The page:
Pittsburgh, Pa.-based PNC Bank is one of America’s largest banks. With more than 700 branches, the organization’s Regional Community Bank (RCB) offers lending, deposit and online investment services to approximately 2 million households and 190,000 business banking customers in Pennsylvania, New Jersey, Delaware, Ohio, Kentucky and Indiana. The Regional Community Bank serves customers through a network of traditional branches, online banking and telephone banking.
In 2000, training executives at PNC Bank saw problems with the way the organization educated its workers. For example, the bank often leaned on a cadre of managers to train employees. And the results were as varied as the instructors’ styles. Keeping tabs on the results of tutoring was tough to do, too. Simply put, there was no standardized way to do this. And while everyone was mandated to take certain types of regulatory training, pulling people out of production to take these classes stole a lot of time from serving customers.
Lastly, roadblocks linked to training caused PNC to let some newly hired employees slip away. For instance, when the bank hired a new teller, the person couldn’t always start immediately. Instead, the new teller would have to wait until the bank took on enough people to fill a new-hire class. Sometimes the wait took weeks. And in the interim, some people with offer letters from PNC ultimately found other jobs.
That same year, the bank’s brass chose to upgrade technology throughout the RCB. What spurred the decision was a desire to see the bank’s employees build stronger bonds with customers. So among other things, executives bought a new customer relationship management (CRM) system. Savvy training executives at the bank saw this purchase as a chance to solve their challenges. In the process, training staff could play a part in arming workers with the skills to run the new CRM tool. Training executives at the bank knew that the technology underpinning the new Web-based CRM tool would also accommodate e-learning at each branch.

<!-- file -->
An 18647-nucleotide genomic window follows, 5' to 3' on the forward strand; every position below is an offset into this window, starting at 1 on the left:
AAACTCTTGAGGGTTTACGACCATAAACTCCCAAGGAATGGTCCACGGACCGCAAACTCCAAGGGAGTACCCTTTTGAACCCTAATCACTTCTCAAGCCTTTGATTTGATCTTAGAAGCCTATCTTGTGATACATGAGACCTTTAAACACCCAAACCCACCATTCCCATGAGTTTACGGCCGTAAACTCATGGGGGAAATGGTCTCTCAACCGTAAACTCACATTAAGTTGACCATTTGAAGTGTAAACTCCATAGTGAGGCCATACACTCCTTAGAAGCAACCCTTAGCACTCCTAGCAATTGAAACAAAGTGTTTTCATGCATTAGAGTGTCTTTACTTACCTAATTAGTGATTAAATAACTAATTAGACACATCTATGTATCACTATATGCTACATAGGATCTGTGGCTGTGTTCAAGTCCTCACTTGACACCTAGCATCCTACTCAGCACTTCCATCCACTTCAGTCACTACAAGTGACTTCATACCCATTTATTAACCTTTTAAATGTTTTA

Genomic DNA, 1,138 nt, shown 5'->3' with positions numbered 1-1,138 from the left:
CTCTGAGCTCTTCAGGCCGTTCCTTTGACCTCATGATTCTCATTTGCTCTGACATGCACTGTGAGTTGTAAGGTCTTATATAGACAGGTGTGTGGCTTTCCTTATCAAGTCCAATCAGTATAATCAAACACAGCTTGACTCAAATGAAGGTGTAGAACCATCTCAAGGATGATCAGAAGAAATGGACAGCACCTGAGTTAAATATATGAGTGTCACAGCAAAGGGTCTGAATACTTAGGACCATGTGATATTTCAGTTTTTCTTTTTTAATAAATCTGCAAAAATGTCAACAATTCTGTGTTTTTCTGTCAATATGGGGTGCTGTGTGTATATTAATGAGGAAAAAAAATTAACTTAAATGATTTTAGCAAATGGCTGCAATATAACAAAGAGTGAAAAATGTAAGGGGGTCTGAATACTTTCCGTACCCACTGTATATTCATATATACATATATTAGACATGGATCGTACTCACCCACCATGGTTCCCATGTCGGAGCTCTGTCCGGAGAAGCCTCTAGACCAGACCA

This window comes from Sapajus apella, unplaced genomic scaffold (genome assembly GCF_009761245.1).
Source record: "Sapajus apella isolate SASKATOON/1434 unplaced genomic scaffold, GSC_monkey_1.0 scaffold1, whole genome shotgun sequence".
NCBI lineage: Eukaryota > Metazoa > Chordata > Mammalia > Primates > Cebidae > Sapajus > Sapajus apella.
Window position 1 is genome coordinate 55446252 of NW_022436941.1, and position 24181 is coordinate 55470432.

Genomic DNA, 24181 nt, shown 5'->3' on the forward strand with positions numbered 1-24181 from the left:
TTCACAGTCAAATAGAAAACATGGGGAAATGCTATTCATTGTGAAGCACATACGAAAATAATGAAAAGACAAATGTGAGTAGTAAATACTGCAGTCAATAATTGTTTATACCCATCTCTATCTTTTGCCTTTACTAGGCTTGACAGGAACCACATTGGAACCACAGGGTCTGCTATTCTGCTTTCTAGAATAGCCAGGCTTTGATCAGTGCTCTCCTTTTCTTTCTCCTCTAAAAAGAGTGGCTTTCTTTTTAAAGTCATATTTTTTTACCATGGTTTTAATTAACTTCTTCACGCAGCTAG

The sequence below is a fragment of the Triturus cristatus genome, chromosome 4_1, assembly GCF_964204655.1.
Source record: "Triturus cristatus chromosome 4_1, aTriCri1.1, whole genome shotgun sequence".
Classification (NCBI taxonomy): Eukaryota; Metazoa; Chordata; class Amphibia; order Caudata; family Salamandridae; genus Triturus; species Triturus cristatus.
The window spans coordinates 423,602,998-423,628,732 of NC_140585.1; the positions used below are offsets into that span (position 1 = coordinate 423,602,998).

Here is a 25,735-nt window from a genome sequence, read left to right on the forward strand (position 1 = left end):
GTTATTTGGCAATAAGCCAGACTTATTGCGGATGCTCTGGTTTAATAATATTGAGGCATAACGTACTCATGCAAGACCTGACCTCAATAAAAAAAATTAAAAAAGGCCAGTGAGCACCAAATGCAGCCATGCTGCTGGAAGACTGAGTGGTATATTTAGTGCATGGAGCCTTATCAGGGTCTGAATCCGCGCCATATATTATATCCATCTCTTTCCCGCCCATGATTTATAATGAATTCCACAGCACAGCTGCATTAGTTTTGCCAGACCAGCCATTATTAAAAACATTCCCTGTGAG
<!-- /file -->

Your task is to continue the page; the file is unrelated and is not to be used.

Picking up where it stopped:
So PNC’s training team proposed running connections from a Pathlore Software learning management system (LMS) to each of RCB’s branches. In that way, the LMS, which PNC calls its “e-kNowledge Network,” would deliver, analyze and report on training over the same network tapped by the new CRM system.
With the e-kNowledge Network (eNN) in place, PNC Bank could standardize the delivery of training, augment classroom instruction with e-learning and reduce the amount and cost of education.
During the first six months of 2001, the bank’s training staff tapped the eNN not only to teach 6,000 employees at RCB’s branches how to use the CRM system, but also to manage the behind-the-scenes logistics of scheduling classrooms, courses and instructors. PNC’s executives say the savings gained from the LMS exceeded $500,000, which paid for the original investment in the system. That savings came from a mix of productivity gains and reduced training fees. Without the LMS, training on the CRM system would have taken each worker three days of classroom training. By tapping the eNN, PNC’s executives were able to cut classroom training on the new CRM system from three days to one day, augmented by two two-hour computer-based tutorials.
With help from the LMS, new-hire training at the bank is now a combination of e-learning and classroom training. Before the eNN was installed, new-hire training took 11 class days. Now new hires get five days of training in class and the rest online at a PC in their branch. The bank’s executives say training can come closely after offer letters go out to applicants. And that means that new tellers can report to PNC once they’re hired, instead of waiting, in some cases weeks, to join the bank.
The bank also notes that online enrollments for training have skyrocketed from 17,000 in 2002 to more than 60,000 last year. While executives say e-learning won’t replace classroom instruction, online training is playing a role in standardizing the quality of education. Indeed, an online loan documentation program seems to have had an effect on efficiency. PNC says that the loan documentation error rate has gone down 10 percent or more in some areas of the RCB.
Paul Dickerson is an e-learning manager at PNC Bank’s Regional Community Bank in Pittsburgh, Pa. A banking industry veteran with more than 12 years of training experience to his credit, Paul is a specialist in designing, delivering and organizing e-learning. For more information, e-mail Paul at firstname.lastname@example.org.Filed under: Leadership Development